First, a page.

Monday, July 15, 2013

Computer Chess: Analog Dreams of a Digital Future

In 1980, all music was analog.  So was just about everything else.  Computers were generally recognized as the coming thing, but they were still too large, bulky, and slow to be a part of most people’s daily lives.  However, these zero-point-zero generation computers could be programmed to play chess.  A motley assortment of early computer pioneers will pit their chess programs against each other in Andrew Bujalski’s retro Computer Chess (trailer here), which opens this Wednesday at Film Forum.

In a tacky suburban chain motel, some of computer science’s shabbily dressed elite have come together for a computer chess tournament.  The winner will face off against the arrogant human host, Pat Henderson, who has never lost a match to a machine—at least not yet.  He and his opening night panel predict that will end by 1984, a year rife with significance.  The defending champs from Cal Tech are still the presumed favorites, but their TSAR program is acting decidedly buggy.  It is so bad, the project director, geek superstar Dr. Tom Schoesser, hastens his arrival for an emergency diagnostic session.

Things seem to be going well for the MIT contingent, with Shelly Flintic receiving an inordinate amount of attention as the first woman team-member in the competition.  In contrast, nobody wants to deal with the prickly, borderline homeless Michael Pappageorge, even if he is a mad genius.

Bujalski fully embraces the technology of the era, shooting Chess in black-and-white, on now archaic late 1970’s video cameras.  The film is even rougher and grainier than viewers will expect, yet Bujalski’s nostalgic vision will win them over.  Indeed, it is clear throughout the inspired first four-fifths of Chess that the game of chess is really just a stand-in for innumerable AI applications to come.  We can also recognize Pappageorge as the sort of social drop-out who either became the Bill Gateses of the world, or more likely remained marginal figures, haunting tech clearance auctions, buying bizarre obsolete hardware to continue building their mad visions.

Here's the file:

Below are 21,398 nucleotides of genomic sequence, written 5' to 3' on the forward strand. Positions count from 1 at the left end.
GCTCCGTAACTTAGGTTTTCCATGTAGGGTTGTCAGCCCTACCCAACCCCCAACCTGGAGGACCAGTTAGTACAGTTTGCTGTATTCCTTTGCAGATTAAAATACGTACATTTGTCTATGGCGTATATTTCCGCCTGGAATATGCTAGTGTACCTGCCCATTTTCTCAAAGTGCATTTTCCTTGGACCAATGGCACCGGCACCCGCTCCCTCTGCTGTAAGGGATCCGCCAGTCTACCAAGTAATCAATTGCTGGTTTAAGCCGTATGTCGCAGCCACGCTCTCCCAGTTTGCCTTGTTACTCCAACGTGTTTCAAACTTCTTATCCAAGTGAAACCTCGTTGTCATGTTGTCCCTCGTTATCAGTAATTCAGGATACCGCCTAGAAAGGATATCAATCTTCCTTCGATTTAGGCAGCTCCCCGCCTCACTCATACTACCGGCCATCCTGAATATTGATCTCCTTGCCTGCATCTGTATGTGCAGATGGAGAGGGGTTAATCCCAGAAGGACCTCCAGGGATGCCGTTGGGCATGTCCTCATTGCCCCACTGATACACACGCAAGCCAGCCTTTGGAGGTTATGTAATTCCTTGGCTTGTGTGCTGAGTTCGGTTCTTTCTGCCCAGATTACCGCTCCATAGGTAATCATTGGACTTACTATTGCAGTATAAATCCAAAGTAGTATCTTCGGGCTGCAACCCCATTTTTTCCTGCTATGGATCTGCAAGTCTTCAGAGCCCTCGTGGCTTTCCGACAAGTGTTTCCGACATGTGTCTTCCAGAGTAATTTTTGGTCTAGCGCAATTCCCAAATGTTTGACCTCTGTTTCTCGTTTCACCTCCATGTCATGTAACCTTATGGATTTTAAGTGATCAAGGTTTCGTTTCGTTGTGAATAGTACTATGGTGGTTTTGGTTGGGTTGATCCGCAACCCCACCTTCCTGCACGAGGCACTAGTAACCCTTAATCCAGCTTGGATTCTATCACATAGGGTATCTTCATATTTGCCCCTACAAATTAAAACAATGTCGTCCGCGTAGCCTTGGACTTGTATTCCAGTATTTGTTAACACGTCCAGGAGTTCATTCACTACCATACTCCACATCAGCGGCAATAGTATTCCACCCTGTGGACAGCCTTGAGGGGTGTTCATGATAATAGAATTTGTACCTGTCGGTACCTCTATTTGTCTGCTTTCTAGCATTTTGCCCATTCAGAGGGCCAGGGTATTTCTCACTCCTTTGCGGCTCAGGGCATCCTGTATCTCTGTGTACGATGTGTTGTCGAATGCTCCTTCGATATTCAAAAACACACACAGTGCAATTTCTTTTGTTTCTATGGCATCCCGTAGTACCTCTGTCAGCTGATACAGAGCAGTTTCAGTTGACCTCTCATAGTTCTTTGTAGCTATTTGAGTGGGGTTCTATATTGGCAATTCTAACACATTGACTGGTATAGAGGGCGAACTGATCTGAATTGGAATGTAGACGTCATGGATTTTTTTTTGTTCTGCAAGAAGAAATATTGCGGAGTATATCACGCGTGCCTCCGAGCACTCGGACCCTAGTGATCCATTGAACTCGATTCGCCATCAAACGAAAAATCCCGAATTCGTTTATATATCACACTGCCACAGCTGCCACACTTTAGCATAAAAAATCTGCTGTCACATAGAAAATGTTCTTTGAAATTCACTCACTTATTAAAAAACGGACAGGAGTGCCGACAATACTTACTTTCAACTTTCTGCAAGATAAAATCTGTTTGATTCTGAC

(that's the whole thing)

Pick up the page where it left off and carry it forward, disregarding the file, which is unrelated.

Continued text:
Myles Paige arguably deserves award consideration as Pappageorge, finding pathos in his obnoxious behavior.  Texas-based film editor Robin Schwartz is also gives Chess some soul as Flintic, one of the few competitors with any facility to make human connections.  University of Chicago professor Gordon Kindlmann’s Schoesser has a knack for making his theory-heavy dialogue sound smart and accessible, while in his on-screen debut, film critic Gerald Peary chews the scenery nicely as the pompous Henderson.

Considered one of the godfathers of Mumblecore, Bujalski now demonstrates how handy it is to have some plot and an underlying concept supporting a film.  Still, he overplays his hand in some respects.  Initially, the hippie-dippy encounter group sharing the motel is a rather brilliant piece of era-appropriate cultural satire that could have been lifted from 1980’s uber-zeitgeisty Serial.  However, whenever Bujalski contrives ways for the two groups to intersect, the forced comedy falls flat.  Likewise, the genre payoffs he offers late in the third act are head-scratchers that make little sense in the film’s overall context.

Frankly, Chess works best when suggesting TSAR might just be the not so distant ancestor of WarGames’ Joshua and 2001’s HAL 9000.   Nonetheless, Bujalski presents a consistently compelling time-capsule that captures the innocent fascination and single-minded commitment to innovation that drove the digital revolution.  A sly period production with a keen understanding of early computing, Computer Chess is recommended for Wired readers when it opens this Wednesday (7/17) at New York’s Film Forum.